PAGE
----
Can a Toilet and Shower Share the Same Drain? Exploring Plumbing Options

We all have our own personal stories, and there is nothing more mysterious than the pipes running through our homes. It is difficult to understand how toilets and shower drain operate and how they connect only a few drains. Can a Toilet and Shower Share the Same Drain?

The shower drains are connected, and the toilet could share a bathtub drains if you install one vent that is common to stop backflow. Then, connect both drains properly with high-quality PVC connectors. The connection of bathtub drains connected to shower drains connected must be within 6 6-foot (1.83 m) distance.

Can a Toilet and Shower Share the Same Drain? Exploring Plumbing Options
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Therefore, it’s usually possible to mix the shower bathtub shower drains connected together for the shower pipe and toilet. Their wastewater is disposed of in a single location (the sewer or the septic tank).

I’ll explain the best way to combine both bathtub shower drains connected to prevent major leaks in your home. In addition, I will address additional questions related to yours that you may be facing.

Can A Toilet And Shower Share The Same Drain? If Yes, How?

In the end, both the shower as well as the shower could be a part of the same main drain line. However, it is necessary to satisfy these three requirements:

Can a Toilet and Shower Share the Same Drain? Exploring Plumbing Options
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1: Install A Common Vent

The main issue when mixing different drains is the incompatibility could lead to an airlock that encourages backflow.

For shower drains and toilets there is a significant risk of a backflow of human waste. As well as various other contaminants and debris that can contaminate your home or trigger a disease that can be transmitted through water, like the cholera.

But, this issue can be solved by installing an open vent to allow all the toilet wastewater out of both drains to go out, without the formation of an airlock. Over time, it will stop backflow.

The first requirement for showers and toilets to have the same drain is the installation of the same vent. I suggest Oatey 39012 1.5 In NPT ABS in-Line Vent. Oatey 39012 1.5 In NPT ABS In-Line Vent.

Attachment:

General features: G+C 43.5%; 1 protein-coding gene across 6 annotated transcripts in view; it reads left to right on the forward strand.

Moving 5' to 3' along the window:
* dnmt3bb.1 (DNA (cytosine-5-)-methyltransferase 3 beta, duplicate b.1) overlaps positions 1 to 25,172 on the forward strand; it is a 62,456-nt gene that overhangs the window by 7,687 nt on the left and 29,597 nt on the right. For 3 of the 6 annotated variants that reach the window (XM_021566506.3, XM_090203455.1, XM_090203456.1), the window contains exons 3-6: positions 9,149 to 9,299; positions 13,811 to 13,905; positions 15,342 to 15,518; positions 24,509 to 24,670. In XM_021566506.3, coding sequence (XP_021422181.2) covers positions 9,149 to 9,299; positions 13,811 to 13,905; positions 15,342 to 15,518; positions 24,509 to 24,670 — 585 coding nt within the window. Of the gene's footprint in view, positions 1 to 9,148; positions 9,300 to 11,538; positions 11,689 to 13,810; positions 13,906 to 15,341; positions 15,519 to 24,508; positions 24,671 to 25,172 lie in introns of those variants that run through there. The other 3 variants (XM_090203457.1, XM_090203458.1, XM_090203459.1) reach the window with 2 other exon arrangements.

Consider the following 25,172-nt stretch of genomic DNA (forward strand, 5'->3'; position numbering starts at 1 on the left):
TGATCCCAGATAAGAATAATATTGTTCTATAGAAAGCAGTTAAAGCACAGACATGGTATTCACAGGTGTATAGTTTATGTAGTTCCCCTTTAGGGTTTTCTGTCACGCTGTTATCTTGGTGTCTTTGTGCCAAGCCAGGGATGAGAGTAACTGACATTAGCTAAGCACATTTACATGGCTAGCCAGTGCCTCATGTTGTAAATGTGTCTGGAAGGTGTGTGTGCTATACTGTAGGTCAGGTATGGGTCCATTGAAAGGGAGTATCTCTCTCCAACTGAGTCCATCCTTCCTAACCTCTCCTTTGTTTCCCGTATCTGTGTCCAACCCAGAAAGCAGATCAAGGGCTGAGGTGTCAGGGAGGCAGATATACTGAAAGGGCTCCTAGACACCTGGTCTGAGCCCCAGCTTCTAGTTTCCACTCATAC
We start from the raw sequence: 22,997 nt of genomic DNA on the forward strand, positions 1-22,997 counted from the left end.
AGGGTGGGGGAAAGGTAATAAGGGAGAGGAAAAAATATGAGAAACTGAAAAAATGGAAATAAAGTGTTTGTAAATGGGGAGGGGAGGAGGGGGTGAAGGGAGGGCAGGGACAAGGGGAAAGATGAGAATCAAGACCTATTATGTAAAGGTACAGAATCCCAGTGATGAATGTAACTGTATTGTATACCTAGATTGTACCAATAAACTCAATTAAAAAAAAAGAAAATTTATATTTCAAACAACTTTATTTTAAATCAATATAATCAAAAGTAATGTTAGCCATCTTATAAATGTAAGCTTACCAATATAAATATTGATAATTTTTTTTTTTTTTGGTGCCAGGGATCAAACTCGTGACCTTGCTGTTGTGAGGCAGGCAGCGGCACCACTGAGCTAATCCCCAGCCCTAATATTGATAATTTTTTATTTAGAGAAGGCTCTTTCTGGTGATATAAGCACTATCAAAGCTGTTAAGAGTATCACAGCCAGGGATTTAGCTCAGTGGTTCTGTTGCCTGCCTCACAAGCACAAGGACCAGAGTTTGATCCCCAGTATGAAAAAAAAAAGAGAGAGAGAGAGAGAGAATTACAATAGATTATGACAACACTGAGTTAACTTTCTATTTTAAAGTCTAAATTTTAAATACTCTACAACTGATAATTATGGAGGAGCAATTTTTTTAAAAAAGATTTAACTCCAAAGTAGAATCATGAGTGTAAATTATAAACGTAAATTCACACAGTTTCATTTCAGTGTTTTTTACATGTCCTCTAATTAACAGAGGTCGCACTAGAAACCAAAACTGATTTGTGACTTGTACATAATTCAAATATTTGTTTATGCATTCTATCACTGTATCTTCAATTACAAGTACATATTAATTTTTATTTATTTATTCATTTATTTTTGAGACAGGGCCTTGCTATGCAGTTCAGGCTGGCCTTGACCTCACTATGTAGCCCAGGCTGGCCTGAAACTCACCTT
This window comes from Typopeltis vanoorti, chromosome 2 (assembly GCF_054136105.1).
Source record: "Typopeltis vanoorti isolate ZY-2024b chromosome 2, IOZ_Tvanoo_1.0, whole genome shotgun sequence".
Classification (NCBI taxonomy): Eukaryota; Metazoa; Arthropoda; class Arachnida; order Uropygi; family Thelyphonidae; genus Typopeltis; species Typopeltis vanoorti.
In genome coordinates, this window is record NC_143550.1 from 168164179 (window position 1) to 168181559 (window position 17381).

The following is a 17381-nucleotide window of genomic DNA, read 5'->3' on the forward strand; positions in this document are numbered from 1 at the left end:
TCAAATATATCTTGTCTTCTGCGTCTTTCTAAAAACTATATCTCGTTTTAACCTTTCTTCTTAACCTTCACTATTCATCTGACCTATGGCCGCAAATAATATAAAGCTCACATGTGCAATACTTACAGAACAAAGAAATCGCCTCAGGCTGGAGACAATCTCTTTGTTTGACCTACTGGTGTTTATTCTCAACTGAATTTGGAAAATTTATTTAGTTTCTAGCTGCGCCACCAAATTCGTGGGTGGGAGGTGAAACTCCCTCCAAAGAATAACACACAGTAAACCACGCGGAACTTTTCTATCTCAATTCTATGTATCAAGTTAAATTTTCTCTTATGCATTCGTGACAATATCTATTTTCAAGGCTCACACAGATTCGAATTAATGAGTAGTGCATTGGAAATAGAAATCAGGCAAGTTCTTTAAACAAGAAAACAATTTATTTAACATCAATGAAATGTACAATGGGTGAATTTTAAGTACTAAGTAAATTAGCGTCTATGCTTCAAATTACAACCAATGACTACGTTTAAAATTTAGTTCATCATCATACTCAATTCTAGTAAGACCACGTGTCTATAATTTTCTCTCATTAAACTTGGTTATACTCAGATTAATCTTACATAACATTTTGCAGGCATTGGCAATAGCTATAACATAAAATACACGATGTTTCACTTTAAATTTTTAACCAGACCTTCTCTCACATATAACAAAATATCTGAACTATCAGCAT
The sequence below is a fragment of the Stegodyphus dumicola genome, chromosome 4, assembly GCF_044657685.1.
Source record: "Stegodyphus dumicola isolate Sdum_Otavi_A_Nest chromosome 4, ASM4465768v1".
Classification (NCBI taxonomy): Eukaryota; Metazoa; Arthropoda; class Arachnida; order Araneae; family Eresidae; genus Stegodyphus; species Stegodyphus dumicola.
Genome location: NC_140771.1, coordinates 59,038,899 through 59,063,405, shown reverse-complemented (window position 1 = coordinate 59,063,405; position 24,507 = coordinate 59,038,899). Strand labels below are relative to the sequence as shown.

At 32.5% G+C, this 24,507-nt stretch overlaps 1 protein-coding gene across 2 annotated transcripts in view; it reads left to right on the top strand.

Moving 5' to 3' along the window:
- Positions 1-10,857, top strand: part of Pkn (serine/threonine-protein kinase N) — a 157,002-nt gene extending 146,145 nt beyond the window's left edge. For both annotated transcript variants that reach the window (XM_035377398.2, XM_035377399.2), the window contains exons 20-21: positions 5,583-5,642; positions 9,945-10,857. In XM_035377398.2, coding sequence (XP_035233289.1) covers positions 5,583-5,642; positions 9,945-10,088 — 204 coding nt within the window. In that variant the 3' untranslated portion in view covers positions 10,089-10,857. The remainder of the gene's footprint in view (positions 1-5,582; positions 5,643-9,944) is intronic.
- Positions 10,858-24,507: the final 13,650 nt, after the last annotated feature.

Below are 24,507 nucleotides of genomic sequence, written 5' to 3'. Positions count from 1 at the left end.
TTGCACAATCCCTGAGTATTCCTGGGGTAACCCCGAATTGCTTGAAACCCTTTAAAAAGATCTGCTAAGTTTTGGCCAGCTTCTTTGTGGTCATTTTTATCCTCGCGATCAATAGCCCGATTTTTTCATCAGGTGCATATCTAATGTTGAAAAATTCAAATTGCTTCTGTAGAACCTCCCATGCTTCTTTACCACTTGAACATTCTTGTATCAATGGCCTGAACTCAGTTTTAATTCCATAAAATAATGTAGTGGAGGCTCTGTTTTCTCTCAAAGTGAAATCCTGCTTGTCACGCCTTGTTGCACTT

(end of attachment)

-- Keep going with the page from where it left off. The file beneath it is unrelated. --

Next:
The spring-loaded ABS vent is designed to block backflow from sewage, and will generally work with the majority of drains.

2: Use PVC Connectors

A common vent may be essential if you wish to connect shower and toilet drains, it’s by no means the only option.

Keep in mind that the drain for toilets is generally greater than shower drain This means they are almost impossible to coexist.

It is possible to make sure that both are perfectly matched by using suitable PVC connectors. They are usually about 3 inches wide.

Make sure you be able to cut off the edges of the sink and toilet vents before joining the two. Since the vent for your sink is able to drain into the vent for your toilet (the largest of both) and you’ll have install sink traps in order to stop sewer gas from entering your home.

3rd Condition:

The final requirement is that it is important to ensure that you have made connections within 6 feet distance.

If you connect your toilet with the shower that is not too further than greater than six inches, then the valve may not be able to properly feed the drainpipe. If this isn’t the case it is recommended to separate both drains in order to prevent problems.

The Supplies For Fitting Shower And Toilet On Same Drain

You should check to make sure that you’re carrying all the items you require for combining the shower and toilet drains. This includes:

Can a Toilet and Shower Share the Same Drain? Exploring Plumbing Options
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  • Common vent
  • PVC pipe 3 inches
  • Caps made of PVC 3 inches
  • Connectors made of regular PVC
  • PVC adhesives
  • PVC saw
  • Shower strap
  • 3-inch PVC bends

Another thing to consider is whether you set your shower traps and pipes in a proper way (that’s more than the height of the toilet). This will ensure that all connections are sealed to prevent the possibility of backflow. If you need to extend the distance, it may be necessary to add another vent.

Simple Steps For Combining The Shower And Toilet On Same Drain)

In general, there are the five steps to unify shower and toilet drains:

Can a Toilet and Shower Share the Same Drain? Exploring Plumbing Options
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Step 1 – Preparation 

Get your equipment ready and get rid of the flow materials or wall panels in order to reach your pipe.

Step 2 – Common vent installation

Include a common vent to your bathroom sink plumbing system in order to minimize backflow. The vent you choose to use is about 5 feet away from your bathroom shower drain.

Step 3 – Shower-to-vent-connection

Connect your shower pipes to the vent with PVC pipes and glue. While you’re at it, make sure that the shower pipes as well as s-straps sit higher than your toilet.

Step 4 – Vent-to-toilet connection

Utilize the PVC connectors and adhesives to join the common vent to the toilet’s plumbing.